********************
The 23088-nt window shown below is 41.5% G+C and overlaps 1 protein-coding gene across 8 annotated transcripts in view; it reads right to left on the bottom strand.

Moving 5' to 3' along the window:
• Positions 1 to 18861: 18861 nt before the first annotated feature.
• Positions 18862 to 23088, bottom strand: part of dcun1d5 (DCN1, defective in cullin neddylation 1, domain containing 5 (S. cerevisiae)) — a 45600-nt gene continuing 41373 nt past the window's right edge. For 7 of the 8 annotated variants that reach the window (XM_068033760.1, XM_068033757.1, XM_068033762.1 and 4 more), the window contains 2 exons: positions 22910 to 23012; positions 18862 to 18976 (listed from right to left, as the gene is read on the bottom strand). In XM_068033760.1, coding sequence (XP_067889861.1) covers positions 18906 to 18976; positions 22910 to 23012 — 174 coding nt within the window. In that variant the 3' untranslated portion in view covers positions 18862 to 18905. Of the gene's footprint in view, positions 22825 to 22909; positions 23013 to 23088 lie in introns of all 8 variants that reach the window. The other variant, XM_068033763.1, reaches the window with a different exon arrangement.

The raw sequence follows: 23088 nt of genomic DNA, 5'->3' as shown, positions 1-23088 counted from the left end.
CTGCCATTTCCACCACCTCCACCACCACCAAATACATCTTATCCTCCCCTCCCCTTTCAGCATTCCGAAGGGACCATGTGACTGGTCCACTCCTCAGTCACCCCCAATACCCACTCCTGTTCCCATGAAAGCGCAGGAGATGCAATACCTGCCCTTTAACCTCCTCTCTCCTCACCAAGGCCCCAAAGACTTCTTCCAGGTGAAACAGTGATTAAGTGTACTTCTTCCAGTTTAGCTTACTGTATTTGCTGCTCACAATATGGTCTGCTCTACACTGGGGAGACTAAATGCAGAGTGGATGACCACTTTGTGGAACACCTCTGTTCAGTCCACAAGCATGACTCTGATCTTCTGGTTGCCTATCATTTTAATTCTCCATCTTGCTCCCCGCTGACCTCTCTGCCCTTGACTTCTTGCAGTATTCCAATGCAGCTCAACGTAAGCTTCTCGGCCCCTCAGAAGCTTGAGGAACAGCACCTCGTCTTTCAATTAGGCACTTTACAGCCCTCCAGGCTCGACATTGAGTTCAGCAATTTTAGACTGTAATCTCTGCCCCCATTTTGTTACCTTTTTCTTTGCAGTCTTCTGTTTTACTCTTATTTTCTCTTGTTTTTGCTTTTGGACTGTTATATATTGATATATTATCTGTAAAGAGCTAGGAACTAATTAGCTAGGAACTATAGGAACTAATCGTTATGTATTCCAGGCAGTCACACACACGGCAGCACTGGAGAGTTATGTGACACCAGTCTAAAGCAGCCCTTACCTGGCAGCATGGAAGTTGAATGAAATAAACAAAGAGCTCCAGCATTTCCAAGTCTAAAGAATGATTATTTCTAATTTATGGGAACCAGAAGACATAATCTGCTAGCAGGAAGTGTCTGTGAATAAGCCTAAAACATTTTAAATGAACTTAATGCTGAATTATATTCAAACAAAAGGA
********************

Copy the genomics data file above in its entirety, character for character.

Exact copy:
The 23088-nt window shown below is 41.5% G+C and overlaps 1 protein-coding gene across 8 annotated transcripts in view; it reads right to left on the bottom strand.

Moving 5' to 3' along the window:
• Positions 1 to 18861: 18861 nt before the first annotated feature.
• Positions 18862 to 23088, bottom strand: part of dcun1d5 (DCN1, defective in cullin neddylation 1, domain containing 5 (S. cerevisiae)) — a 45600-nt gene continuing 41373 nt past the window's right edge. For 7 of the 8 annotated variants that reach the window (XM_068033760.1, XM_068033757.1, XM_068033762.1 and 4 more), the window contains 2 exons: positions 22910 to 23012; positions 18862 to 18976 (listed from right to left, as the gene is read on the bottom strand). In XM_068033760.1, coding sequence (XP_067889861.1) covers positions 18906 to 18976; positions 22910 to 23012 — 174 coding nt within the window. In that variant the 3' untranslated portion in view covers positions 18862 to 18905. Of the gene's footprint in view, positions 22825 to 22909; positions 23013 to 23088 lie in introns of all 8 variants that reach the window. The other variant, XM_068033763.1, reaches the window with a different exon arrangement.

The raw sequence follows: 23088 nt of genomic DNA, 5'->3' as shown, positions 1-23088 counted from the left end.
CTGCCATTTCCACCACCTCCACCACCACCAAATACATCTTATCCTCCCCTCCCCTTTCAGCATTCCGAAGGGACCATGTGACTGGTCCACTCCTCAGTCACCCCCAATACCCACTCCTGTTCCCATGAAAGCGCAGGAGATGCAATACCTGCCCTTTAACCTCCTCTCTCCTCACCAAGGCCCCAAAGACTTCTTCCAGGTGAAACAGTGATTAAGTGTACTTCTTCCAGTTTAGCTTACTGTATTTGCTGCTCACAATATGGTCTGCTCTACACTGGGGAGACTAAATGCAGAGTGGATGACCACTTTGTGGAACACCTCTGTTCAGTCCACAAGCATGACTCTGATCTTCTGGTTGCCTATCATTTTAATTCTCCATCTTGCTCCCCGCTGACCTCTCTGCCCTTGACTTCTTGCAGTATTCCAATGCAGCTCAACGTAAGCTTCTCGGCCCCTCAGAAGCTTGAGGAACAGCACCTCGTCTTTCAATTAGGCACTTTACAGCCCTCCAGGCTCGACATTGAGTTCAGCAATTTTAGACTGTAATCTCTGCCCCCATTTTGTTACCTTTTTCTTTGCAGTCTTCTGTTTTACTCTTATTTTCTCTTGTTTTTGCTTTTGGACTGTTATATATTGATATATTATCTGTAAAGAGCTAGGAACTAATTAGCTAGGAACTATAGGAACTAATCGTTATGTATTCCAGGCAGTCACACACACGGCAGCACTGGAGAGTTATGTGACACCAGTCTAAAGCAGCCCTTACCTGGCAGCATGGAAGTTGAATGAAATAAACAAAGAGCTCCAGCATTTCCAAGTCTAAAGAATGATTATTTCTAATTTATGGGAACCAGAAGACATAATCTGCTAGCAGGAAGTGTCTGTGAATAAGCCTAAAACATTTTAAATGAACTTAATGCTGAATTATATTCAAACAAAAGGA